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Henry David Thoreau called Cape Cod "the bared and bended arm of Massachusetts" and walked over it in search of "solitude sweet to me as a flower." In 1857, when lobsters were three cents apiece, he wrote, "When I go through a village, my legs ache at the prospect of the hard graveled walk. I go by the tavern with its porch full of gazers, and meet a miss taking a walk or the doctor in his sulky, and for half an hour I feel as strange as if I were in a town in China; but soon I am at home in the wide world again, and my feet rebound from the yielding turf."
Last week the Cape, or that 7.1-mile length of its triceps from Woods Hole to Falmouth Heights, resounded to the footsteps of some 4,000 overheated runners celebrating the sixth renewal of the Falmouth Road Race. Afterward, the bended arms hoisted no-deposit, no-return bottles, solitude was unavailable and thoughtful distance runners were forced to conclude that their sport is rapidly outgrowing its Thoreauvian roots.
There were 92 runners in the first Falmouth race in 1973. "We were mostly bartenders and college help," says founder and co-director Tommy Leonard. "We ran in the pouring rain after a hurricane and then had a great party." A tone of determined conviviality persists. "About 85% of the people we surveyed last year said they didn't go to work the next day, Monday," says Leonard. "It's not the race that does you in. It's the boogie."
A runner named David Duba won the inaugural in 39:16. Now the women's record is 38:40 by Wisconsin's Kim Merritt. Each year, because of the appeal of Olympians Frank Shorter and Bill Rodgers, who traded wins for four races, the Falmouth fields grew ever larger and better. Going into this year's race, Rodgers held the record of 32:23, an average pace of 4:34 per mile. This year's starters included 11 sub-four-minute milers and 16 national AAU champions at assorted distances. Rodgers worried most about Garry Bjorklund of Minneapolis, the Olympic 10,000-meter finalist who is transferring his energies to road racing, and Oregon junior Alberto Salazar, second last year, who comes from Wayland, Mass. and had trained exhaustively for this race. Shorter passed—he is recovering from surgery for the removal of a bone spur from his left ankle—but Merritt, though aching in an Achilles tendon, was back to defend her women's title against Boston Marathon winner Gayle Barron, New York Mini-Marathon winner Martha White and 1,000 or so other women.
Falmouth is a nice, sociable little race that has exploded into D-day. Last May, when word went out that the field would be limited to 3,400 because city officials had threatened to end the event if it became unmanageable, the entry lists were filled in 19 days. For the 3,500 who were turned away, that left three months for them to influence Tommy Leonard to let them run. This they attempted with threats, with imprecations, with tears. He was touched by the young runner who came to Falmouth and sat in the race headquarters and cried for hours.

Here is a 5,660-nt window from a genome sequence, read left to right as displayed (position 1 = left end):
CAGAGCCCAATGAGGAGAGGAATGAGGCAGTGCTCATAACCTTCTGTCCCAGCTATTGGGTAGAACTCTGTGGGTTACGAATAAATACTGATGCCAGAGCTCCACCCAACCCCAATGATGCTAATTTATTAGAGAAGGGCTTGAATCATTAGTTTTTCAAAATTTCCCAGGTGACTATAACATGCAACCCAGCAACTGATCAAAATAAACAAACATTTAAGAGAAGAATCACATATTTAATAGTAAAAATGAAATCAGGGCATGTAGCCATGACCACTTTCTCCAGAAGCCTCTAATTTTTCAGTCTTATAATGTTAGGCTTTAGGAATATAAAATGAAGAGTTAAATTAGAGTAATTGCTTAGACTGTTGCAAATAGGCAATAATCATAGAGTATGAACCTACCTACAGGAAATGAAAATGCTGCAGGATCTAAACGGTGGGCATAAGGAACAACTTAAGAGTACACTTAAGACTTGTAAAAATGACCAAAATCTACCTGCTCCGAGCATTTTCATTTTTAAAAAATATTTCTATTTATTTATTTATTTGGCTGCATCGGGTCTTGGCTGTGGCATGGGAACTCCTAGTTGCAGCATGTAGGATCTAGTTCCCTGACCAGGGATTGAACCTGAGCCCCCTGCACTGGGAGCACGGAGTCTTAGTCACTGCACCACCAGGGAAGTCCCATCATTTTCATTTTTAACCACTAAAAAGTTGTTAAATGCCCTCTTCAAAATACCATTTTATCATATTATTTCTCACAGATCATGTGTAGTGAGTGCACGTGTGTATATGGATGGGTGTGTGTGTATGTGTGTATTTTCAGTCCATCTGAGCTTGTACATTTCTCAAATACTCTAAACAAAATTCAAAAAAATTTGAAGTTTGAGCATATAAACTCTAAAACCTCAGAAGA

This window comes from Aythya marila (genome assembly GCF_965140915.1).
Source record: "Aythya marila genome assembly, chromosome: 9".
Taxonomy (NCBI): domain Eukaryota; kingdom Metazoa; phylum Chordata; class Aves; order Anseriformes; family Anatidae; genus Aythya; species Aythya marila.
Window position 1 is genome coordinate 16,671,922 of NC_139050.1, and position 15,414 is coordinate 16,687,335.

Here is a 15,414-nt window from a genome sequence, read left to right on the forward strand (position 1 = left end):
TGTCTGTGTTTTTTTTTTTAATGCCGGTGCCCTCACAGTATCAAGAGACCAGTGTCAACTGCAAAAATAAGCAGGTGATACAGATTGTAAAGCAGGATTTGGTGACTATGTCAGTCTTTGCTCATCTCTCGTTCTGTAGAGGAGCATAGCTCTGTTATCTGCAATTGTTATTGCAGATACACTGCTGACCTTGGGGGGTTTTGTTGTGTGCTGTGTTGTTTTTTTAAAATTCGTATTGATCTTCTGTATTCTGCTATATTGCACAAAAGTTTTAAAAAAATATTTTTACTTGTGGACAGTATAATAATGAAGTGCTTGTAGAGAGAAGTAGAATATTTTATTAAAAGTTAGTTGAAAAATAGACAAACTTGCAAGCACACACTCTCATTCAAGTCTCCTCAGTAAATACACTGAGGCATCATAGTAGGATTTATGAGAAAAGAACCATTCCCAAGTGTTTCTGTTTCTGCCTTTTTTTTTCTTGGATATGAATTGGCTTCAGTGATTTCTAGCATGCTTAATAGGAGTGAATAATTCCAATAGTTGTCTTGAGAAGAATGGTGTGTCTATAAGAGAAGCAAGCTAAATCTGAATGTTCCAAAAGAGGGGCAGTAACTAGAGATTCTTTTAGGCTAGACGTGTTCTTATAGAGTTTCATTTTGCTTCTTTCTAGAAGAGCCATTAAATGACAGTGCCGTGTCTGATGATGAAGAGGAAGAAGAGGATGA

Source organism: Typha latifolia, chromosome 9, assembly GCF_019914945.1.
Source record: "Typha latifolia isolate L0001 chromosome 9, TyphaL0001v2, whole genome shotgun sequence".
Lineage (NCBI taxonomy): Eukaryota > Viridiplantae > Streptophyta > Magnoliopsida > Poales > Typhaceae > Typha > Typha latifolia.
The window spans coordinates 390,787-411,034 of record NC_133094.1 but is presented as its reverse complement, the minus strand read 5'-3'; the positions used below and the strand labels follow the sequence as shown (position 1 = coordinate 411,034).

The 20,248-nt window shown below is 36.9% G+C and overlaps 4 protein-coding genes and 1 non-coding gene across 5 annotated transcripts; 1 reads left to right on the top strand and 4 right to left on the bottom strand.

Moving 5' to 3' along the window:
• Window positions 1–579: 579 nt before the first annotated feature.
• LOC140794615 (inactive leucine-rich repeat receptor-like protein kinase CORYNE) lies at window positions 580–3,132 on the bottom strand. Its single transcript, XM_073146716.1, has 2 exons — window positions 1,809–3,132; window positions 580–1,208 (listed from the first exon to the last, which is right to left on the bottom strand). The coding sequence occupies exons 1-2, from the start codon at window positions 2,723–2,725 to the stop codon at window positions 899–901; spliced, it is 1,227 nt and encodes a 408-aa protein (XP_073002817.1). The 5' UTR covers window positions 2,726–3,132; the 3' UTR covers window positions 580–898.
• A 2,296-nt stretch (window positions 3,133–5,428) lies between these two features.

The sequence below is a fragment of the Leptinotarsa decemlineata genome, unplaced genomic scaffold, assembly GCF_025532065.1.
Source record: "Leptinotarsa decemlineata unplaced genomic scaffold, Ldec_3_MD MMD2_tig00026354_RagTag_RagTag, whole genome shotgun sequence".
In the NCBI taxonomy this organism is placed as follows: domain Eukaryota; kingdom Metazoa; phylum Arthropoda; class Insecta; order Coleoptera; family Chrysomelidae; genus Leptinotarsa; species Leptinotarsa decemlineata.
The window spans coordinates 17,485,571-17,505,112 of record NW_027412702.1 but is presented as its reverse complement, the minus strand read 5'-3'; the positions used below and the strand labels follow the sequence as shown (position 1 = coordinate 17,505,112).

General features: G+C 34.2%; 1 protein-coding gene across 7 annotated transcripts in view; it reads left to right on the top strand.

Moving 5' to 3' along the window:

"It was like his not getting into medical school," Leonard says, still anguished. "I'm not Abraham Lincoln. I'm not God, or Solomon." Still, Leonard held firm. "I'm more concerned about physical safety than people's emotions. It's a narrow road with limited first-aid and water stations. We just can't handle any more." And yet, somehow, an extra 600 runners wangled their way in and ran unofficially.
The race began at 10 a.m. on the main street of Woods Hole, just up from its famed Marine Biological Laboratory. An hour and a half before the start, runners milled and trotted. The look of a road-race field has changed dramatically over the last few years. It is probable that three-quarters of America's 25 million runners have run for two years or less. With the vast new crowds has come a dilution of fitness. Olympic steeplechaser Mike Roche, who won the 12,000-strong Peachtree Race in Atlanta on the Fourth of July, was hard and brown as he warmed up, thus distinct among the hundreds of pale and jiggly novices.
"All these new people are so confused," said Bill Norris of Beverly, Mass., three times the IC4A steeplechase champion in the '60s and a seasoned marathoner. "I met a girl at a runners' barbecue yesterday, and she had dozens of questions about why she had to drink beer and eat spaghetti and stretch her calves. I said, 'Look, don't worry about all the new dogmas. Listen to your body, not what these six-month experts say.' So she lay down and had a cigarette."
At five minutes to 10, the throng pressed together, inhaling. One man several rows from the front knelt in a surreptitious attempt at relieving himself. When he stood, there was only a teaspoon of dampness on the road. "More nerves than necessity," said a girl nearby, and the gun went off. The front ranks leaped ahead into the relief of the first mile, nerves and mob slipping behind.
The air was cool, no more than 73�, but it was laced with 70% humidity—deceptive conditions. Once the runners' internal fires were stoked, their sweat couldn't carry the heat away. Rodgers, Salazar, Roche and Craig Virgin, the AAU 10,000-meter champion who had just returned from Europe, passed the mile in 4:25, two miles in 8:55, three in 13:35. Rodgers tried to surge on the downhills.